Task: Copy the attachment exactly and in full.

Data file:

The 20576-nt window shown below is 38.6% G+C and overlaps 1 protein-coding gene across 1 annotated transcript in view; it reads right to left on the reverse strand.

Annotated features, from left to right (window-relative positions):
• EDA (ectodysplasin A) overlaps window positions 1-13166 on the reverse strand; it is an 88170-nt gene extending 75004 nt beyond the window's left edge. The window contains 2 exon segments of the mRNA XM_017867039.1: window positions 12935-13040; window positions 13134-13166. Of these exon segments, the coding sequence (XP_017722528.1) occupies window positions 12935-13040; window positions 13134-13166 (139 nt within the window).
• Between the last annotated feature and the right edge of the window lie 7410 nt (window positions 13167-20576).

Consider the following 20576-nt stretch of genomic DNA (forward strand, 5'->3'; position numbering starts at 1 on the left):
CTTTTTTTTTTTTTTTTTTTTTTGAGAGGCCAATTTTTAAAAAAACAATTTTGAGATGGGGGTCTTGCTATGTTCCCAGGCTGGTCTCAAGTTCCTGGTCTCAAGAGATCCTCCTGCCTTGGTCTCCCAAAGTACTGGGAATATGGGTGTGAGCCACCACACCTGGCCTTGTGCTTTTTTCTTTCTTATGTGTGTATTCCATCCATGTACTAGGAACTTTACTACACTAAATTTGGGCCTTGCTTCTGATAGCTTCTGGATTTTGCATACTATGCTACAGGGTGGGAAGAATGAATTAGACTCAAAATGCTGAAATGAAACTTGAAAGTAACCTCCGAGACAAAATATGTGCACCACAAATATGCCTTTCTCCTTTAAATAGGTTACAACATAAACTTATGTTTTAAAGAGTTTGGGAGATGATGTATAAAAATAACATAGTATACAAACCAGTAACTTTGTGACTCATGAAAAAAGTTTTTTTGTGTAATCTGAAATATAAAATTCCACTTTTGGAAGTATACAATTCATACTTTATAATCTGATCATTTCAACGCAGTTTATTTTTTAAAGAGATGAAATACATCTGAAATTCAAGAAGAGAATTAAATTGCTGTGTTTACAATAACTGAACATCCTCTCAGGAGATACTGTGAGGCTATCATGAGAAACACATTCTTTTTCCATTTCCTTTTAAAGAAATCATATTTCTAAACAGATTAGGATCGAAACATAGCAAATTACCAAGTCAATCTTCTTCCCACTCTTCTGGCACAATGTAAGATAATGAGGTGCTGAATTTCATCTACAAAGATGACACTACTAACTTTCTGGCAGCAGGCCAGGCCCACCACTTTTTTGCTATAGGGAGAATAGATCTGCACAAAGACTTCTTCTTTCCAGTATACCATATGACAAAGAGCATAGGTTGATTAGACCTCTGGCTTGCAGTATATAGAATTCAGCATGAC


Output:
The 20576-nt window shown below is 38.6% G+C and overlaps 1 protein-coding gene across 1 annotated transcript in view; it reads right to left on the reverse strand.

Annotated features, from left to right (window-relative positions):
• EDA (ectodysplasin A) overlaps window positions 1-13166 on the reverse strand; it is an 88170-nt gene extending 75004 nt beyond the window's left edge. The window contains 2 exon segments of the mRNA XM_017867039.1: window positions 12935-13040; window positions 13134-13166. Of these exon segments, the coding sequence (XP_017722528.1) occupies window positions 12935-13040; window positions 13134-13166 (139 nt within the window).
• Between the last annotated feature and the right edge of the window lie 7410 nt (window positions 13167-20576).

Consider the following 20576-nt stretch of genomic DNA (forward strand, 5'->3'; position numbering starts at 1 on the left):
CTTTTTTTTTTTTTTTTTTTTTTGAGAGGCCAATTTTTAAAAAAACAATTTTGAGATGGGGGTCTTGCTATGTTCCCAGGCTGGTCTCAAGTTCCTGGTCTCAAGAGATCCTCCTGCCTTGGTCTCCCAAAGTACTGGGAATATGGGTGTGAGCCACCACACCTGGCCTTGTGCTTTTTTCTTTCTTATGTGTGTATTCCATCCATGTACTAGGAACTTTACTACACTAAATTTGGGCCTTGCTTCTGATAGCTTCTGGATTTTGCATACTATGCTACAGGGTGGGAAGAATGAATTAGACTCAAAATGCTGAAATGAAACTTGAAAGTAACCTCCGAGACAAAATATGTGCACCACAAATATGCCTTTCTCCTTTAAATAGGTTACAACATAAACTTATGTTTTAAAGAGTTTGGGAGATGATGTATAAAAATAACATAGTATACAAACCAGTAACTTTGTGACTCATGAAAAAAGTTTTTTTGTGTAATCTGAAATATAAAATTCCACTTTTGGAAGTATACAATTCATACTTTATAATCTGATCATTTCAACGCAGTTTATTTTTTAAAGAGATGAAATACATCTGAAATTCAAGAAGAGAATTAAATTGCTGTGTTTACAATAACTGAACATCCTCTCAGGAGATACTGTGAGGCTATCATGAGAAACACATTCTTTTTCCATTTCCTTTTAAAGAAATCATATTTCTAAACAGATTAGGATCGAAACATAGCAAATTACCAAGTCAATCTTCTTCCCACTCTTCTGGCACAATGTAAGATAATGAGGTGCTGAATTTCATCTACAAAGATGACACTACTAACTTTCTGGCAGCAGGCCAGGCCCACCACTTTTTTGCTATAGGGAGAATAGATCTGCACAAAGACTTCTTCTTTCCAGTATACCATATGACAAAGAGCATAGGTTGATTAGACCTCTGGCTTGCAGTATATAGAATTCAGCATGAC